1. I think there’s a pretty solid floor under the oil price these days because almost no-one in the market believes we don’t have supply constraints, even the big oil majors.

    We’re all Malthusians now.

    I note that Grantham has gone all Peak Oil recently, well, more so than usual.

    I get what he’s saying here, but would someone please explain to me the table labelled “The Mother of All Paradigm Shifts” with Iron Ore topping the “z-score”. Is this the same iron ore, one of the most abundant minerals in the Earth’s crust? The same iron ore with new capacity coming online everywhere?

    What were GMO’s boffins smoking?

    I think even Grantham noted in one of his newsletter that this was a nutty number.

    • ‘Is this the same iron ore, one of the most abundant minerals in the Earth’s crust?’

      Yes. But there are limited amounts of high quality iron ore deposits, and the largest and easiest to find and extract are generally used up first.

      So the economically recoverable iron ore is considerably less than the iron in the crust.

      Without knowing anything about global iron ore reserves or current extraction rates, it is still possible to reach peak extraction rates while still having stupendous amounts of iron left in the crust (similar to oil). It isn’t a question of whether or not its there, but whether or not it is worthwhile/economic to extract.

      • Are you seriously suggesting the long term supply constraints in the iron ore market are anything like as tight as oil?


      • So why on Earth would GMO conclude there was a near zero chance that iron ore is in a bubble, and a much larger chance that oil is in a bubble.

        Makes no sense.

        • Simple:

          Iron ore is traded by contract between producer and consumer and therefore reflects supply/demand dynamics at contract time.

          Oil is traded on markets in which anyone can take a position and do.

          • Iron ore contracts pretty much follow the spot market and reflect the demand-supply situation. The contracts really just smooth out the spikes and troughs. If either party doesn’t like it they can renege on the deal and buy and sell on the spot market … and that’s precisely what they did during recent spikes and troughs.

          • Spot prices at contract negotiation time can be in a bubble, so contract prices will reflect that.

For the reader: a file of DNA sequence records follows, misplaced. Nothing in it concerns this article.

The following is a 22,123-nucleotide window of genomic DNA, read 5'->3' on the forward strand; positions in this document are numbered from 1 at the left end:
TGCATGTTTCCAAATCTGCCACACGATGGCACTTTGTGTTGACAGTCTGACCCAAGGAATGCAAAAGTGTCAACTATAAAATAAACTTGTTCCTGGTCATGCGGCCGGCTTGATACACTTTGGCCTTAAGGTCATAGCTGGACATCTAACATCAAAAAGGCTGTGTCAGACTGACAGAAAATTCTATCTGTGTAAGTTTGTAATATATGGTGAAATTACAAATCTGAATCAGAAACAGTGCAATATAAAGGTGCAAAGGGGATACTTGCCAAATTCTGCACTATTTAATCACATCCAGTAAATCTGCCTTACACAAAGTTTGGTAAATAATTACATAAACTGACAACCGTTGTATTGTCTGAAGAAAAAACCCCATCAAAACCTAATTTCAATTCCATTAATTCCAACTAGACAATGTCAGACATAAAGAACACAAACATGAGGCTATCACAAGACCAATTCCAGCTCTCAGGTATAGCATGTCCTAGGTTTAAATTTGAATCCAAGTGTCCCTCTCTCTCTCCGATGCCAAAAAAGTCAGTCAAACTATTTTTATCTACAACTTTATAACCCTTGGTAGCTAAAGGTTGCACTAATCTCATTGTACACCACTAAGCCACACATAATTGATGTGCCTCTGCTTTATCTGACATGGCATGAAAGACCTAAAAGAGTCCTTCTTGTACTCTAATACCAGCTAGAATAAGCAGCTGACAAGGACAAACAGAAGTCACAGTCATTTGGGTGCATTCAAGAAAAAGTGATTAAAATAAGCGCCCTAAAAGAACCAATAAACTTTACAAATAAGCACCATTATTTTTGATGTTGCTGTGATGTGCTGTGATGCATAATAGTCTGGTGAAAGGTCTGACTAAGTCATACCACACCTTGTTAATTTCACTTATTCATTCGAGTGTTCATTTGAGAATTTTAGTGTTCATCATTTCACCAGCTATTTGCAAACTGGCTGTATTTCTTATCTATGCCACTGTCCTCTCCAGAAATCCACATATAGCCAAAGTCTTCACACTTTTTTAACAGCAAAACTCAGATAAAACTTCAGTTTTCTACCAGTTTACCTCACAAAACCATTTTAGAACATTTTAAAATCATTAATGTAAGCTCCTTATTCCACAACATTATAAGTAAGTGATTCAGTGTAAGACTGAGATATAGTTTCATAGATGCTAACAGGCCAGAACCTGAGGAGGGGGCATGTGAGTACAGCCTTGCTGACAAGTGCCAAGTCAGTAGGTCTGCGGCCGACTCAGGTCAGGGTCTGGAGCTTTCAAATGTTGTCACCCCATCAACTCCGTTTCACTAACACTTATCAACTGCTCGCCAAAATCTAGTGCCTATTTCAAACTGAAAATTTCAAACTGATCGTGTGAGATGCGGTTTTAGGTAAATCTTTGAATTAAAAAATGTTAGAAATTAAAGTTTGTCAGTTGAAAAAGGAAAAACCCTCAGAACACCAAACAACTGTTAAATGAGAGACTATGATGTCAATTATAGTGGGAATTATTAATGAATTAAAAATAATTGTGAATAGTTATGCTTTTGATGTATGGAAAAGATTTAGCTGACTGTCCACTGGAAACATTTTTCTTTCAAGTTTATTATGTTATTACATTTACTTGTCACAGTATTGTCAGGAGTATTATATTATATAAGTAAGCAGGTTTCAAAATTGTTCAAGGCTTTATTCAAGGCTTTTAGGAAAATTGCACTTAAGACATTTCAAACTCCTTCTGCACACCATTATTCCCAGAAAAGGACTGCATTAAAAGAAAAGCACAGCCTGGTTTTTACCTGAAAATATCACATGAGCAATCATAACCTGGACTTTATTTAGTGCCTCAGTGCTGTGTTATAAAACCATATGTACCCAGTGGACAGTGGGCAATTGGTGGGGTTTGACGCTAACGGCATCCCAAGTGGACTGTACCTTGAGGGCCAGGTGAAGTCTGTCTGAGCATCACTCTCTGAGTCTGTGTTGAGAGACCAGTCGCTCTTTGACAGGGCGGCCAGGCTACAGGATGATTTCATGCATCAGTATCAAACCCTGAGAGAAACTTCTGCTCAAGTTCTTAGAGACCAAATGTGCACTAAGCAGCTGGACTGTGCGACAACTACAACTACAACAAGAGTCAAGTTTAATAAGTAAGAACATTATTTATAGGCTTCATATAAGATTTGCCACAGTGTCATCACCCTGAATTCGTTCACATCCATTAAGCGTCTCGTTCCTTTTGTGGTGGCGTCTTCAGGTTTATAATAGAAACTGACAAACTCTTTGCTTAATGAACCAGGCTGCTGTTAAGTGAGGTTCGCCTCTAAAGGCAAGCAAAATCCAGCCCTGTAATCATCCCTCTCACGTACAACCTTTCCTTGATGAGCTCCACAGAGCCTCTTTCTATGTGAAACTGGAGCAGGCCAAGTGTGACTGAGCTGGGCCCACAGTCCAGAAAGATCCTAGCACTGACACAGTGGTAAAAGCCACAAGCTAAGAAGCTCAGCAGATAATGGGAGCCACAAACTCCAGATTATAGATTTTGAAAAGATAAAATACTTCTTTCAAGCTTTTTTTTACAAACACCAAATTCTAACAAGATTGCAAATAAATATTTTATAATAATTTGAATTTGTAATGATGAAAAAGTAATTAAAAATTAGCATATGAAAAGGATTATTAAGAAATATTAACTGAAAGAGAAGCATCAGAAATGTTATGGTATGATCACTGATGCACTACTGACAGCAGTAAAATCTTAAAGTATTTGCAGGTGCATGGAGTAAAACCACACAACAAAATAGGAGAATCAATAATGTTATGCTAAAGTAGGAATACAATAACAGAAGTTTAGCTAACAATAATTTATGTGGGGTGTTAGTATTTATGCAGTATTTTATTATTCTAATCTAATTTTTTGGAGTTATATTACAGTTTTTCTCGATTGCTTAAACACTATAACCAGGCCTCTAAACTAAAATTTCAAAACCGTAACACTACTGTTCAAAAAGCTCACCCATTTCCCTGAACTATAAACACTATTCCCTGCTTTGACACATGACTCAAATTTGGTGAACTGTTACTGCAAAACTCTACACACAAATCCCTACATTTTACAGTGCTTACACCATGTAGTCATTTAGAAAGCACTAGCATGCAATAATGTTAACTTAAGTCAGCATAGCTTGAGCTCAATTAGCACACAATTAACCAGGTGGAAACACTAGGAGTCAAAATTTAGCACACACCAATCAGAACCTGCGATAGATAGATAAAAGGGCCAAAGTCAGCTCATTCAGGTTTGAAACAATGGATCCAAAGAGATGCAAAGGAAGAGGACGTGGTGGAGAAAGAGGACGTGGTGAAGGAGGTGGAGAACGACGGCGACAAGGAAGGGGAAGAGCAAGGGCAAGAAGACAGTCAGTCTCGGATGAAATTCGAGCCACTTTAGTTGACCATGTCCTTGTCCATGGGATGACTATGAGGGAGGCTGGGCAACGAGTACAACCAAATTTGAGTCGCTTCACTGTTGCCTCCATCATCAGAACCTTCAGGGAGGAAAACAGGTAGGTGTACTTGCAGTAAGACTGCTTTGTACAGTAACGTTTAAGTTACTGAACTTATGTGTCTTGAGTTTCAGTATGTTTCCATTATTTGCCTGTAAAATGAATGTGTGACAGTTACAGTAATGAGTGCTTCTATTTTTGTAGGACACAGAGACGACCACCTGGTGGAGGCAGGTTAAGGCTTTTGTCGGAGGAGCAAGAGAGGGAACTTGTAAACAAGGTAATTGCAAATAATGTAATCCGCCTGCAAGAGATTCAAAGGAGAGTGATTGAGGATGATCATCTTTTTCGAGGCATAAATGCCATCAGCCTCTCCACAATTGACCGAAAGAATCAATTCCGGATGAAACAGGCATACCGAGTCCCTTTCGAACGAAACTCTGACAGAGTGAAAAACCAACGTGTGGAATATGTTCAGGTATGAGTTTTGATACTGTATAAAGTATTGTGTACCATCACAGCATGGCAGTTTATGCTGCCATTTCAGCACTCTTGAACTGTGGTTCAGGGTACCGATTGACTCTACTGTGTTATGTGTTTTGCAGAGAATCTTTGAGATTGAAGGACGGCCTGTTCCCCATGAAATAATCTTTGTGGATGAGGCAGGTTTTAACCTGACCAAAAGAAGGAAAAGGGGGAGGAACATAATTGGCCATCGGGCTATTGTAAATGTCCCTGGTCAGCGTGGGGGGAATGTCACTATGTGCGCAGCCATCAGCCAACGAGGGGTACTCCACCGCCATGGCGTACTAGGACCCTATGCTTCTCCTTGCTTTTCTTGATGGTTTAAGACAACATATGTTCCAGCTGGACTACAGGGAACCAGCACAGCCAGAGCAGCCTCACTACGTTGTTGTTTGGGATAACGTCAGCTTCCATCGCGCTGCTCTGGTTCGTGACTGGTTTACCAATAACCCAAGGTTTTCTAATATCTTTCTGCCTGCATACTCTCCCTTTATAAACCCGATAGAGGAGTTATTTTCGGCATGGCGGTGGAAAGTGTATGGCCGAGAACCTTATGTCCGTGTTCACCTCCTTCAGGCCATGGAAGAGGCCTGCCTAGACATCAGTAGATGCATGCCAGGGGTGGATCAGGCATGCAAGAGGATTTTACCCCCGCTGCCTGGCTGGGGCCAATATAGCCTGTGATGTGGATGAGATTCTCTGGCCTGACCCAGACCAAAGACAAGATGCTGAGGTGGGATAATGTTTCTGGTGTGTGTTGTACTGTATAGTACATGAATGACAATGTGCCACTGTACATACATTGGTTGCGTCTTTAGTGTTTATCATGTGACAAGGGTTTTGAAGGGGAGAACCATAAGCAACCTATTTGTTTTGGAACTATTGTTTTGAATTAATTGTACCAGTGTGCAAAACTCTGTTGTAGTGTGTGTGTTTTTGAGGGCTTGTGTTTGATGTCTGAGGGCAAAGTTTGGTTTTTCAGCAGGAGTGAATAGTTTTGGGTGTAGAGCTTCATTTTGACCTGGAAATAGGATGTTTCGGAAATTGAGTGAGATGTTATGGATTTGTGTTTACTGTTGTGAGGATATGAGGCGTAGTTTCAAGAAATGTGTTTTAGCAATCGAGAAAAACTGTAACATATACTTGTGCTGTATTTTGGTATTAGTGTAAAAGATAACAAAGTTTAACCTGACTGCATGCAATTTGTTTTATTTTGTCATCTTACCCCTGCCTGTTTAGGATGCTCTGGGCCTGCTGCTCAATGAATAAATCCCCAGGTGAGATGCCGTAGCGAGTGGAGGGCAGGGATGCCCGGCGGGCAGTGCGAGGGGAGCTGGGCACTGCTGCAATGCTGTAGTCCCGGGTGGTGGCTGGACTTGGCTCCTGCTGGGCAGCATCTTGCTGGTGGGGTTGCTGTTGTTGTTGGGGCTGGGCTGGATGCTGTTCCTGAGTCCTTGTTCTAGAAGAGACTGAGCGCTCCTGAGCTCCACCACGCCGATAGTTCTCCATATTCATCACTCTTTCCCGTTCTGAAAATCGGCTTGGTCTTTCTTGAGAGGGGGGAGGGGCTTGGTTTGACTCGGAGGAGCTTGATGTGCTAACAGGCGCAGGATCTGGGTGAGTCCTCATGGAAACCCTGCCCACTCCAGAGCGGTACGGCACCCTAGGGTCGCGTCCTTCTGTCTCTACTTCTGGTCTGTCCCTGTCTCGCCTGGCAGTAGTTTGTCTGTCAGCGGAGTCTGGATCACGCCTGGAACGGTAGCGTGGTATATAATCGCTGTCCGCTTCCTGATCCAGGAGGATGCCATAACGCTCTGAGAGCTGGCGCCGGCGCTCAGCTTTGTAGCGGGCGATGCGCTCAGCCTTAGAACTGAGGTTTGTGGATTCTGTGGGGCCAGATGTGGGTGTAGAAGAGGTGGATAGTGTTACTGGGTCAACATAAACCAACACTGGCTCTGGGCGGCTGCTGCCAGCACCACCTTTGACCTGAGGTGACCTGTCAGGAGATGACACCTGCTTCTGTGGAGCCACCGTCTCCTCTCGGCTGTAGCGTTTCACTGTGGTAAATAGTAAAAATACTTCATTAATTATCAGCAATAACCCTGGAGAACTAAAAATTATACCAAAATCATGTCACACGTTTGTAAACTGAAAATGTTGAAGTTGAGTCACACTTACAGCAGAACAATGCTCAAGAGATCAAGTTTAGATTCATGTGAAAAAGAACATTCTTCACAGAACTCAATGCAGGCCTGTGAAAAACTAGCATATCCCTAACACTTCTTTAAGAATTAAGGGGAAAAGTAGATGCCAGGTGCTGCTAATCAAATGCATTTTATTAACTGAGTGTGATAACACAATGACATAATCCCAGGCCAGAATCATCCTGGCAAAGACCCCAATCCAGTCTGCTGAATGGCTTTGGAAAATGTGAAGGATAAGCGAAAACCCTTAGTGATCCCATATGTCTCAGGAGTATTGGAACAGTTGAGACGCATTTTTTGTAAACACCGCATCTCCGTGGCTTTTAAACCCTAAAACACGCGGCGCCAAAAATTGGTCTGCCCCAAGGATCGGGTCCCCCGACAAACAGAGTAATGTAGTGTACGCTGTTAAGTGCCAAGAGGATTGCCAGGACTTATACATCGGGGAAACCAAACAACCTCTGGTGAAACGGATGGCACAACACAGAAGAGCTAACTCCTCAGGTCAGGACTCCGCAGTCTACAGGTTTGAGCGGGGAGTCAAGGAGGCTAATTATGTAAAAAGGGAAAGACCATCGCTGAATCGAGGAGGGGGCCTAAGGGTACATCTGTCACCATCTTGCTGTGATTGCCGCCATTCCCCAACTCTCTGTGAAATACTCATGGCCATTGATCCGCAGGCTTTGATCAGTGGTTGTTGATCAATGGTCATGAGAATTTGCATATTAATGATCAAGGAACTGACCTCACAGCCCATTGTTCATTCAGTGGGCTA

I don’t think you can argue iron ore can’t be in a bubble because its mainly traded on contract. Perhaps less of a bubble that the spot market, but a bubble nonetheless.

          • You need to explain how prices could ever be in a bubble in a market in which only producers and consumers participate.

            There is a clearing price at which consumers get the iron ore they need. period. no bubbles.

            And for clarity I use the term “contract” in the generic legal sense. When you buy on the spot market it is a contract.

      • So the Saudis will pump 10mbpd. So what?

        Your article must only be referering to conventional crude (as total ‘oil’ liquids are already at 10mbpd including NGL’s)
        The Saudis are currently producing about 8.5mbpd conventional crude only. So increasing to 10mpbd would just compensate for lost Libyan production of around 1.3mbpd.

        The Saudis are keeping us on the plateau.

        The only way to maintain the plateau is through more natural gas liquids, tar sands, and smaller oil fields. Thanks to their lower energy returned on energy invested, they require $75/barrel to cover costs.

        And this is what is supposed to replace the 70% of current production represented by aging conventional oil fields that have entered the declining production stage (from the IEA in 2011)

      • Whether they’re short of oil is up for debate (its not exactly gushing out Ghawar these days) but why would you burn something at home, that’s incredibly profitable to export, that’s pretty much the world’s only transportation fuel, when you have millions of square kilometres of baking hot desert to put solar?